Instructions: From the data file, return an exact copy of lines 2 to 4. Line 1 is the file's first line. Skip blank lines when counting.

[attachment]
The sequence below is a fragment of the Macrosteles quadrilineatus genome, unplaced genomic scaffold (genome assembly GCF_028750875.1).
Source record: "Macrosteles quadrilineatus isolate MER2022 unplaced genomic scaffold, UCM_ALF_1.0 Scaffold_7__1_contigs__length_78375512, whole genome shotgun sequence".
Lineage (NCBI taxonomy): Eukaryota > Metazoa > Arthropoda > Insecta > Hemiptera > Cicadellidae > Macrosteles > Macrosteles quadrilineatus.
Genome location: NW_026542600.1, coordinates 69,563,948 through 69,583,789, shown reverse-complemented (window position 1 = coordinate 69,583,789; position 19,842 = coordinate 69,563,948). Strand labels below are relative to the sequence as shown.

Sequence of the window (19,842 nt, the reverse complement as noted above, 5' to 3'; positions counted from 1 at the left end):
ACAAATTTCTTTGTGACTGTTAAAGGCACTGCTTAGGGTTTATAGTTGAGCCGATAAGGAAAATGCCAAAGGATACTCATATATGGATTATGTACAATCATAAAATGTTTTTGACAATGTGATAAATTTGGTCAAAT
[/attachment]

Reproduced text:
Source record: "Macrosteles quadrilineatus isolate MER2022 unplaced genomic scaffold, UCM_ALF_1.0 Scaffold_7__1_contigs__length_78375512, whole genome shotgun sequence".
Lineage (NCBI taxonomy): Eukaryota > Metazoa > Arthropoda > Insecta > Hemiptera > Cicadellidae > Macrosteles > Macrosteles quadrilineatus.
Genome location: NW_026542600.1, coordinates 69,563,948 through 69,583,789, shown reverse-complemented (window position 1 = coordinate 69,583,789; position 19,842 = coordinate 69,563,948). Strand labels below are relative to the sequence as shown.